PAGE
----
South Island temperatures up by possible 30 degrees this weekend
The spell of wintery weather looks to be lingering over most of the South Island today but temperatures are expected to rise dramatically later this week.
In Christchurch, it was minus -4.8C, while in Timaru it was -2.9C, Franz Josef was -1C, and in Blenheim, -1.9C.
In the North Island even Masterton dipped to -2.3C.
Southland and Fiordland were the only regions expected to have snow this morning, down to 300m, according to MetService. While morning frost was forecast for Horowhenua to Wellington, Nelson, Marlborough and Canterbury.
Chatham Islands was set to get doused with showers and snow.
MetService's wind and snow warnings and watches have now been lifted for the country.
Some in highways in Otago and Southland were partially shut overnight due to snowfall. State Highway 87 between Middlemarch and Outram remains closed.
The road to Milford Sound has reopened after it was closed due to heavy snow on Saturday morning.
The Waka Kotahi Milford Road Alliance says the avalanche hazard is low and the conditions should be fine throughout the day.
In the Clutha District, contractors are assessing roads after yesterday's heavy dump of spring snow.
The Clutha District Council says the snow has started to melt in the low lying areas, and it is urging people to take care as cold temperatures could mean ice patches on some roads.
Four graders are working on the higher altitude roads while others check how much snow remains around the district.
The council said it was expecting most roads would be clear by the end of the day.
Warmer days ahead
Niwa meteorologist Ben Noll told Morning Report the chilly weather this week had dropped temperatures at Mount Potts to -13C at one point.
But these temperatures were still three to four degrees shy of previous September records, he said.
"Often we have to go back into say the 1940s or '50s to see those colder figures and that speaks to what's going on in the background with the climate change," Noll said.
"Under a warming world, we can still get these cold extremes but they will happen less frequently in terms of probability perspective."
It is expected to be another cold night today with frost, as current front passes east and high pressure moves in.
With those conditions easing up to the weekend, Niwa says 25-plus degrees Celsius will be possible in some places from this weekend into early next week as air mass changes from Antarctic to Australian.
"As we work our way into early next week that [warming trend] will continue, mainly in the South Island, and eastern parts of the North Island," Noll said.
Northwesterlies are set to rip through Wellington on Friday and that will continue through weekend, Noll said.
Meanwhile, drought-hit Auckland is tracking to have its second or third driest September on record, Noll said, and not a lot of rain was on the cards for October either.
Farmer expects livestock losses in the thousands
West Otago dairy farmer Luke Kane told Morning Report it had stopped snowing now but temperatures still felt about -2C or -3C.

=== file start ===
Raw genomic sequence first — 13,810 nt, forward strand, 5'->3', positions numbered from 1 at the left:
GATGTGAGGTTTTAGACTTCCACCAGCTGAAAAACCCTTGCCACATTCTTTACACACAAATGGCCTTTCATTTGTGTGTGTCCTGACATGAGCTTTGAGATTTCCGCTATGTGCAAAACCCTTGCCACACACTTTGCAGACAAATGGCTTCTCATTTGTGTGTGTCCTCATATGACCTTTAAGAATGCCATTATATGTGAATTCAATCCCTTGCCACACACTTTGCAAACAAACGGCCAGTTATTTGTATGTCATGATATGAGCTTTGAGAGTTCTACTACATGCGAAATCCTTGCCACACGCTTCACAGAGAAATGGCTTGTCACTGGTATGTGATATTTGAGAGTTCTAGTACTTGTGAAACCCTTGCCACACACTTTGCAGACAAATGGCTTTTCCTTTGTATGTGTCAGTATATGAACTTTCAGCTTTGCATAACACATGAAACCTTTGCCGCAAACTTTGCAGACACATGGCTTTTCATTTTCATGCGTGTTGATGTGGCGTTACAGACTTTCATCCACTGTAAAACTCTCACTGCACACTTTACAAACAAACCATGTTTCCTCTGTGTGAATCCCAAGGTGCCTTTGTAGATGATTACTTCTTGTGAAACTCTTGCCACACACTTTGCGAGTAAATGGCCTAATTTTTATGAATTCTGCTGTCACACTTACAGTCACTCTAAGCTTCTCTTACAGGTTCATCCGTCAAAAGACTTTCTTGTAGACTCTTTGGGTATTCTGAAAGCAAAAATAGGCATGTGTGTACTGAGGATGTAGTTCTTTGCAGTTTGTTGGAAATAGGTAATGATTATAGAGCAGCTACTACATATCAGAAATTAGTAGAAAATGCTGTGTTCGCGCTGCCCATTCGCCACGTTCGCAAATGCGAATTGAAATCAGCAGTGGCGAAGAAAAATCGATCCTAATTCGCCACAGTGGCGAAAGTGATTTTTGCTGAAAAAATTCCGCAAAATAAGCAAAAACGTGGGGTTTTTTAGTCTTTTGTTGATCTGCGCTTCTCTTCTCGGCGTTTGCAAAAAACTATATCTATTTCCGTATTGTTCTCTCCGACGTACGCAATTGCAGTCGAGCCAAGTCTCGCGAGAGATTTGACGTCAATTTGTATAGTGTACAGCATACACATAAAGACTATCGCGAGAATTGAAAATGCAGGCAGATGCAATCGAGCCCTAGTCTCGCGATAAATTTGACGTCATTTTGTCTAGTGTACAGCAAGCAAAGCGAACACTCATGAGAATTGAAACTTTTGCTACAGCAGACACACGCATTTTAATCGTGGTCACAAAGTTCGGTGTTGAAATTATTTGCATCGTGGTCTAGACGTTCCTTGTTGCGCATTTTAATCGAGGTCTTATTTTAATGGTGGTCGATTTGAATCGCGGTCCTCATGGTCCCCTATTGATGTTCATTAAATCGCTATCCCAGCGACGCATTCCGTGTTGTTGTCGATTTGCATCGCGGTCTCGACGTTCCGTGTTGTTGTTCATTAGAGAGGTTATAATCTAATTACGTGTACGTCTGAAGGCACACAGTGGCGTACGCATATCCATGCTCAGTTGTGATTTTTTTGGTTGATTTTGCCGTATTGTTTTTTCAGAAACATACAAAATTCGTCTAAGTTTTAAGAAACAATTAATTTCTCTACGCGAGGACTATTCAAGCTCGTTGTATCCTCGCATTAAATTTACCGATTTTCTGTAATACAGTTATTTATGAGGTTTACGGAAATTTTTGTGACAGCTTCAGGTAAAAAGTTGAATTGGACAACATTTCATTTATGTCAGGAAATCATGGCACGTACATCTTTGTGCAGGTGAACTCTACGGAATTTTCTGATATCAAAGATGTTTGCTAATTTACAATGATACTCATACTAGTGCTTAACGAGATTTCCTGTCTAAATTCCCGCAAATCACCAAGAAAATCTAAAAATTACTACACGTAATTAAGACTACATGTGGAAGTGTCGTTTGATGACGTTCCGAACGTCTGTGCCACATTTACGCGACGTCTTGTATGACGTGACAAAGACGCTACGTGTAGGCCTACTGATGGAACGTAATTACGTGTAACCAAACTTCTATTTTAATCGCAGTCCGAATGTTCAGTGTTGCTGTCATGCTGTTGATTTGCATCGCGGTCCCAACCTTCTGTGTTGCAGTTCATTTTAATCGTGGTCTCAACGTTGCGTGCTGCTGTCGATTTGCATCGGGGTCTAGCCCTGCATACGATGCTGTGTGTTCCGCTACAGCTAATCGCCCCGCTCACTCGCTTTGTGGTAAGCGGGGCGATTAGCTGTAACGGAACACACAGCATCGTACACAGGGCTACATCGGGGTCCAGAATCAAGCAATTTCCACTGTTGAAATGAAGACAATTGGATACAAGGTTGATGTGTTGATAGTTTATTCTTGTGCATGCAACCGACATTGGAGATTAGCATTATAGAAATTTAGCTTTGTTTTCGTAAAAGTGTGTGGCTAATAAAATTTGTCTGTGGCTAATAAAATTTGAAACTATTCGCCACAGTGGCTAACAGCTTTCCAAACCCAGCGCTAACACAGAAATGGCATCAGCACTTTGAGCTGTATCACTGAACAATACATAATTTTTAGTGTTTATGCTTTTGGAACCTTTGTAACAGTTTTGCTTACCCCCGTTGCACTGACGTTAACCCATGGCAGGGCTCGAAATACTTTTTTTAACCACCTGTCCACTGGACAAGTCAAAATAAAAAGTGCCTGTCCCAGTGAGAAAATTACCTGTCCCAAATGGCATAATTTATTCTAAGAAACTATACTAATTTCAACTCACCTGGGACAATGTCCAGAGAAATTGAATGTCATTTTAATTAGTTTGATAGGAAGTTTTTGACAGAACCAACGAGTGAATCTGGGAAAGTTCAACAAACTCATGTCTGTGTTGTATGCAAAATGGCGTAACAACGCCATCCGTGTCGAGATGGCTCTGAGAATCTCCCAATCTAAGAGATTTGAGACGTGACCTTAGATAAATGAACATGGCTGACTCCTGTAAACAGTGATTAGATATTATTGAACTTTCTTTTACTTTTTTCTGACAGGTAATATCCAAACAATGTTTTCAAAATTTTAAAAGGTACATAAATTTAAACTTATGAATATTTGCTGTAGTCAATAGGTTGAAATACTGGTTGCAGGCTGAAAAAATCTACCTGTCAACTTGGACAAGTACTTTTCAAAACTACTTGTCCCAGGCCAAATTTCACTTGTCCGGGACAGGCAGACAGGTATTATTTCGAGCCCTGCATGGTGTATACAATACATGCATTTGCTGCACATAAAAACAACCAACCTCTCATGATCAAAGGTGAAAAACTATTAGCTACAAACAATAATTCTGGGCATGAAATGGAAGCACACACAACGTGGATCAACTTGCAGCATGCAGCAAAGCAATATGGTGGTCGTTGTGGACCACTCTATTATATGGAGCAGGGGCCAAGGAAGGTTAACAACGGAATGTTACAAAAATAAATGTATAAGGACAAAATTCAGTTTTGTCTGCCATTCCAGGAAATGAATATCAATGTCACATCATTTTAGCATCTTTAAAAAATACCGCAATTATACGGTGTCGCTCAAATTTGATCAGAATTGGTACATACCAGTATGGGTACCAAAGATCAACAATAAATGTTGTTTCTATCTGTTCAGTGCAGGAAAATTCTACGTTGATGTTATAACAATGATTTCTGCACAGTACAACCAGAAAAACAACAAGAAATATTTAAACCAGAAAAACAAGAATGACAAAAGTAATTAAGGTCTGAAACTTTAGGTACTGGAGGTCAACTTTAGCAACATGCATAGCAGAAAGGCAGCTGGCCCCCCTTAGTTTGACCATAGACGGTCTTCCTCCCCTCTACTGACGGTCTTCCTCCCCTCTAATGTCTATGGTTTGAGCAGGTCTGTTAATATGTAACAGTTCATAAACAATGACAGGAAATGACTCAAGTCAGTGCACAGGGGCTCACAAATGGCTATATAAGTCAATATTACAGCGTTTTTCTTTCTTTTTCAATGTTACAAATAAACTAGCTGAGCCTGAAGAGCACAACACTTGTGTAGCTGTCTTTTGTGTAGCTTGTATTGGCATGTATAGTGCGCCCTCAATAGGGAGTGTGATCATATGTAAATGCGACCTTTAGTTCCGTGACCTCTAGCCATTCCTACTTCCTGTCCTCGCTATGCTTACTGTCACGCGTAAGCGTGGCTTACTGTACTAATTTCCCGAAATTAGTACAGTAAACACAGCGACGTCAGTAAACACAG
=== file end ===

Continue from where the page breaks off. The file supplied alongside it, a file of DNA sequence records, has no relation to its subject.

He said there had been another 4-5cm of snowfall overnight, averaging about 20cm overall for the bottom end of the valley and about 1m for the top.
One of the concerns for farmers in this wild weather has been for their lambs, since it has been lambing season, and calves.
"The cattle all got effectively fed about four times what they'd normally be fed in supplements," Kane said.
The majority of the calves under his wing were born three weeks or months ago and most were also indoors, he said.
"There has been a lot of snow drifting into sheds, which is pretty unusual as well, but at least they've got a lot of shelter, milk is still heated and warmed for those calves. They're probably faring the best out of everything."
He believes the windchill would have killed thousands of lambs just in his catchment, with 1000 costing $1 million.
Although, the full extent of stock losses would not be known until snow thaws on the ground, he said.
"It's at a depth where we can't see any loss even if there is, it'd be hard to believe there's nothing. For the area, it'll be in the thousands."
Going out to inspect losses now would cause more harm than good, he said.
"Especially if you get a storm come through with very short notice period to see it coming, if you're in the middle of a mob and you have disturbed something, the chances of actually finding the correct mother for the lambs is an absolute nightmare."
John Gardyne, who farms at Waikaka, north of Gore, Southland, told Morning Report he was also nearing the end of his lambing cycle but those on the hills who had just started would be hard-hit.
"We've definitely had lamb losses, bit higher than we should have, but I mean that's part of farming. The snow's been here throughout about 48 hours so we're hoping it'll clear in the day on low country."
Nigel Woodhead, who is a sheep and beef farmer in Milton, Otago, told Morning Report they were a bit more fortunate with most the snow on paddocks gone and livestock deaths not looking too bad.
"I had a look around last night on some easier paddocks that I can get to ... there was the odd dead lamb around the place but not big numbers.
"We're in a very fortunate position that we're coming to the end of our main lot of lambing so the number of newborns in last 24 hours won't be not huge ... the lambs that I did see had perished were only brand newborns."
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